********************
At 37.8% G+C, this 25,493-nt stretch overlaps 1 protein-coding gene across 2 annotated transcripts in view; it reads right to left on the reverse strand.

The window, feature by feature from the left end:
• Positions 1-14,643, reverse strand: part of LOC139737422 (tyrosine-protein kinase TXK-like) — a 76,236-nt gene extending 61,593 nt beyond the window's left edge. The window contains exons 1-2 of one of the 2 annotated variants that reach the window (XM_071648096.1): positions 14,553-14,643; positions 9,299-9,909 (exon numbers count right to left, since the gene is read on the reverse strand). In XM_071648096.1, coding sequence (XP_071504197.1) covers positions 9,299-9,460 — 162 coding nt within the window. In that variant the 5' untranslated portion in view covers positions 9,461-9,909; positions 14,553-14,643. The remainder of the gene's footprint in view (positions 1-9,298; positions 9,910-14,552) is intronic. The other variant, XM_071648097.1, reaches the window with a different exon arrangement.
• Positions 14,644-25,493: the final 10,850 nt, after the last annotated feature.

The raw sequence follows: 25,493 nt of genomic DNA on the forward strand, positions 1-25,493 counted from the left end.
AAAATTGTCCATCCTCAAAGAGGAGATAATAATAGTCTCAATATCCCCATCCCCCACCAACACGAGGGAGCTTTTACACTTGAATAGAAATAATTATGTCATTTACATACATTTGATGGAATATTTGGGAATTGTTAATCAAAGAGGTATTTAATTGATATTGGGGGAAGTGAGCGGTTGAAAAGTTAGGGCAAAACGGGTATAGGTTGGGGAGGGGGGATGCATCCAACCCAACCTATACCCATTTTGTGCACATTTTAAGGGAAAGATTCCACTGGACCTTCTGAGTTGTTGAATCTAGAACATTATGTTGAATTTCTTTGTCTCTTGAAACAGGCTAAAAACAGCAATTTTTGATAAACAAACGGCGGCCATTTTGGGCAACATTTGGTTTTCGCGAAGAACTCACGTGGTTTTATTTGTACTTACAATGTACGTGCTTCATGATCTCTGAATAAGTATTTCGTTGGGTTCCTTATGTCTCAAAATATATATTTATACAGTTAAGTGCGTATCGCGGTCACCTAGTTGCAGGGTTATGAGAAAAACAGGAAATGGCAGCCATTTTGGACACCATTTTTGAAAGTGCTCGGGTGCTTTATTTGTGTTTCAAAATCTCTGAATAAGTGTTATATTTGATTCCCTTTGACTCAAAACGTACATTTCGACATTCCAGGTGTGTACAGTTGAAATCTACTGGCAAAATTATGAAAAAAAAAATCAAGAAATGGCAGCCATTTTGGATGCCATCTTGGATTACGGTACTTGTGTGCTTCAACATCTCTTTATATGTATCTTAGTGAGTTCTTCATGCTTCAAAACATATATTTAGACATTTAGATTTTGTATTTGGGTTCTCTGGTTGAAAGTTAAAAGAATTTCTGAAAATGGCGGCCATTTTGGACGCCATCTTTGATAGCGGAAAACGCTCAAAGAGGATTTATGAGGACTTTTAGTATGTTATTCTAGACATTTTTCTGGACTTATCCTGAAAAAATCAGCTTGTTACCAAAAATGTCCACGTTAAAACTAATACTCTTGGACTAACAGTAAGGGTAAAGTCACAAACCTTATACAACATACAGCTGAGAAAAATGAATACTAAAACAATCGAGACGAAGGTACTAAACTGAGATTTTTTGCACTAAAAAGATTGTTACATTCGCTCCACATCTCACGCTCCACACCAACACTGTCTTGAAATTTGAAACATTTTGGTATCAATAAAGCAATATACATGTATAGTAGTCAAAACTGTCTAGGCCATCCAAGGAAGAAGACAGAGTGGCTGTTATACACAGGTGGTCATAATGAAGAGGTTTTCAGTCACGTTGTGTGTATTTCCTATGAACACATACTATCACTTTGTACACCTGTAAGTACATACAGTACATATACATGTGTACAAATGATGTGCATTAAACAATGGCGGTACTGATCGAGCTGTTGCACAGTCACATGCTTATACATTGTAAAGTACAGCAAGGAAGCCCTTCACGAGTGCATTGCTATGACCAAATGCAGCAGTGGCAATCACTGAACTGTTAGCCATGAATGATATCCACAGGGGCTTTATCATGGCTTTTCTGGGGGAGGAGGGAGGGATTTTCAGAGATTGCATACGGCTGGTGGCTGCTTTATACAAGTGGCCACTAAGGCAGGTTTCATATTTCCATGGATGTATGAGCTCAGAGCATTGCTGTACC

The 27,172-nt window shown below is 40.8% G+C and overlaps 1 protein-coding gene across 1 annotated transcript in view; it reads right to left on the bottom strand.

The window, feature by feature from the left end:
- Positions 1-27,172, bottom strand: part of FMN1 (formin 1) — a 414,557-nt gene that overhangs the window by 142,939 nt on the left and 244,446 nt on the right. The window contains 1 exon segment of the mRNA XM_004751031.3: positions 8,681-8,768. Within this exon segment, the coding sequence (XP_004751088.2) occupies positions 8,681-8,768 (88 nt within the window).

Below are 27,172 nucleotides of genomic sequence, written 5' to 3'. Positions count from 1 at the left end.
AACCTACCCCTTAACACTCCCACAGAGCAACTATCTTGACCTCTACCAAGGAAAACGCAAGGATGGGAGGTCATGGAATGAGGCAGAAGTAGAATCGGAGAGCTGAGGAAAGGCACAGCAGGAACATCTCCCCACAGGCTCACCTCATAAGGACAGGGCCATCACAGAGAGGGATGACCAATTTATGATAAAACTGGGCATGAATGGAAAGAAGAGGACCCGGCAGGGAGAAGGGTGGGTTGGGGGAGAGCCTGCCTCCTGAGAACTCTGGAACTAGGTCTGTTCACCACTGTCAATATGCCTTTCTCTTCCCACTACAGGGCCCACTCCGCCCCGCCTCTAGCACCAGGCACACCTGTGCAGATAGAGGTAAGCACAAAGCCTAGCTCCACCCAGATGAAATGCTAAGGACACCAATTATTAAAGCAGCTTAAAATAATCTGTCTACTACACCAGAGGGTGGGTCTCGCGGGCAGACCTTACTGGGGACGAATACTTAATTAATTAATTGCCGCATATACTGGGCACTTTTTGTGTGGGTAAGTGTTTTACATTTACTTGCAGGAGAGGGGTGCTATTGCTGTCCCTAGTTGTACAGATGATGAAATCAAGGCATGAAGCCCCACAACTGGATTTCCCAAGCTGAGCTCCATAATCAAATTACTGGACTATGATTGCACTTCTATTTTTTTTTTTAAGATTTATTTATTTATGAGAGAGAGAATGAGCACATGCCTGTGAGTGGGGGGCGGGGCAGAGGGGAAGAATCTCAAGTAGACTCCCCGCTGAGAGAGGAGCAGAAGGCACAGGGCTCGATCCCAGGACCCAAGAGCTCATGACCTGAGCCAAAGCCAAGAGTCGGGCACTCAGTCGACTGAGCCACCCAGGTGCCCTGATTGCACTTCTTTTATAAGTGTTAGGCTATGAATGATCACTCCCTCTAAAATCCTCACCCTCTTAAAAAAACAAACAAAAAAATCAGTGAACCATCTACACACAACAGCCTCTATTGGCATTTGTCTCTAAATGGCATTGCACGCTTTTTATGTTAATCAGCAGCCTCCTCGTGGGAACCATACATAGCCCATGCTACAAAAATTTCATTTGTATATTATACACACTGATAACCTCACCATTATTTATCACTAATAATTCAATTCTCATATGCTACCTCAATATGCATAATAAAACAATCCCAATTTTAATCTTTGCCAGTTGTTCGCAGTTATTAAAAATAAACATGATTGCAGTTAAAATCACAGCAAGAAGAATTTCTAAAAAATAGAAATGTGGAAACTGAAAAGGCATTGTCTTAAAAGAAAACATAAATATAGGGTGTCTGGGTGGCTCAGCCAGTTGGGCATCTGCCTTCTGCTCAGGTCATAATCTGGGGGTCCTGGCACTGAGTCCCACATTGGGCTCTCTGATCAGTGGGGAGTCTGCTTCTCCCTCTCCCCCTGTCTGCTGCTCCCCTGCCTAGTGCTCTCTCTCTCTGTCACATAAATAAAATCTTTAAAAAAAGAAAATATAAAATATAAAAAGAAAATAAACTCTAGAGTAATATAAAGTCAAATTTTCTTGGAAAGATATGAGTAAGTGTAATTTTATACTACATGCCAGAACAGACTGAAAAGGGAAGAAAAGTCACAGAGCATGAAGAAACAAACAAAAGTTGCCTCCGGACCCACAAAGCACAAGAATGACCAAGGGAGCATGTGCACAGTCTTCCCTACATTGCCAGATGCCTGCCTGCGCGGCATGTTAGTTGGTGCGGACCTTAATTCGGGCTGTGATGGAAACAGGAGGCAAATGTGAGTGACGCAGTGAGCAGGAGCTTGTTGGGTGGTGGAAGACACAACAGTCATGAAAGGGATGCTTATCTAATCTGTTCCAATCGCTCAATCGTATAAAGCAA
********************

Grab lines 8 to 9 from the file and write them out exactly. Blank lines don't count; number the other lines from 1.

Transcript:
The window, feature by feature from the left end:
- Positions 1-27,172, bottom strand: part of FMN1 (formin 1) — a 414,557-nt gene that overhangs the window by 142,939 nt on the left and 244,446 nt on the right. The window contains 1 exon segment of the mRNA XM_004751031.3: positions 8,681-8,768. Within this exon segment, the coding sequence (XP_004751088.2) occupies positions 8,681-8,768 (88 nt within the window).